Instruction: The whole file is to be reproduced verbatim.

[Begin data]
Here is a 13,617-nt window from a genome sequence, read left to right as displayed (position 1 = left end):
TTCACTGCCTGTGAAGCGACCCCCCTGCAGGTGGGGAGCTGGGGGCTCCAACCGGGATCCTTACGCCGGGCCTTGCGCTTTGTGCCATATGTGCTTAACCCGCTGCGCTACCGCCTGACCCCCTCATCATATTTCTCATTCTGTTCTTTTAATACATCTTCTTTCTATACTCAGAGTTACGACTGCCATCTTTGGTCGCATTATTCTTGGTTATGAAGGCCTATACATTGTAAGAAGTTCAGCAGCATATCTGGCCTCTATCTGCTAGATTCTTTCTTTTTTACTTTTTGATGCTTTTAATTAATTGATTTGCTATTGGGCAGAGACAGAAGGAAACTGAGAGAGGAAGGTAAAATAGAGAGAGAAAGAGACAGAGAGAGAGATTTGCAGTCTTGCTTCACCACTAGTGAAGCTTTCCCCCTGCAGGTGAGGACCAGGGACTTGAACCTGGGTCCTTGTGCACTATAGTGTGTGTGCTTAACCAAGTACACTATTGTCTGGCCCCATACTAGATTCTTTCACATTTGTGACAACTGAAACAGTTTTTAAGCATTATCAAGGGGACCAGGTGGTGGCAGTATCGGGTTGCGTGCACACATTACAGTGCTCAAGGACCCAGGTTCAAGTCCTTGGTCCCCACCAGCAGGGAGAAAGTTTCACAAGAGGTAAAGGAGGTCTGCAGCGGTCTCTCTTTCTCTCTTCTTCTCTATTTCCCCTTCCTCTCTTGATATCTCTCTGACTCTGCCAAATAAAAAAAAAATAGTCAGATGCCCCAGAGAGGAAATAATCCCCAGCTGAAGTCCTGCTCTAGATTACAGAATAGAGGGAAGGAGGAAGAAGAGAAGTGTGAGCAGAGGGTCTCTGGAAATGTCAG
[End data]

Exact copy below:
Here is a 13,617-nt window from a genome sequence, read left to right as displayed (position 1 = left end):
TTCACTGCCTGTGAAGCGACCCCCCTGCAGGTGGGGAGCTGGGGGCTCCAACCGGGATCCTTACGCCGGGCCTTGCGCTTTGTGCCATATGTGCTTAACCCGCTGCGCTACCGCCTGACCCCCTCATCATATTTCTCATTCTGTTCTTTTAATACATCTTCTTTCTATACTCAGAGTTACGACTGCCATCTTTGGTCGCATTATTCTTGGTTATGAAGGCCTATACATTGTAAGAAGTTCAGCAGCATATCTGGCCTCTATCTGCTAGATTCTTTCTTTTTTACTTTTTGATGCTTTTAATTAATTGATTTGCTATTGGGCAGAGACAGAAGGAAACTGAGAGAGGAAGGTAAAATAGAGAGAGAAAGAGACAGAGAGAGAGATTTGCAGTCTTGCTTCACCACTAGTGAAGCTTTCCCCCTGCAGGTGAGGACCAGGGACTTGAACCTGGGTCCTTGTGCACTATAGTGTGTGTGCTTAACCAAGTACACTATTGTCTGGCCCCATACTAGATTCTTTCACATTTGTGACAACTGAAACAGTTTTTAAGCATTATCAAGGGGACCAGGTGGTGGCAGTATCGGGTTGCGTGCACACATTACAGTGCTCAAGGACCCAGGTTCAAGTCCTTGGTCCCCACCAGCAGGGAGAAAGTTTCACAAGAGGTAAAGGAGGTCTGCAGCGGTCTCTCTTTCTCTCTTCTTCTCTATTTCCCCTTCCTCTCTTGATATCTCTCTGACTCTGCCAAATAAAAAAAAAATAGTCAGATGCCCCAGAGAGGAAATAATCCCCAGCTGAAGTCCTGCTCTAGATTACAGAATAGAGGGAAGGAGGAAGAAGAGAAGTGTGAGCAGAGGGTCTCTGGAAATGTCAG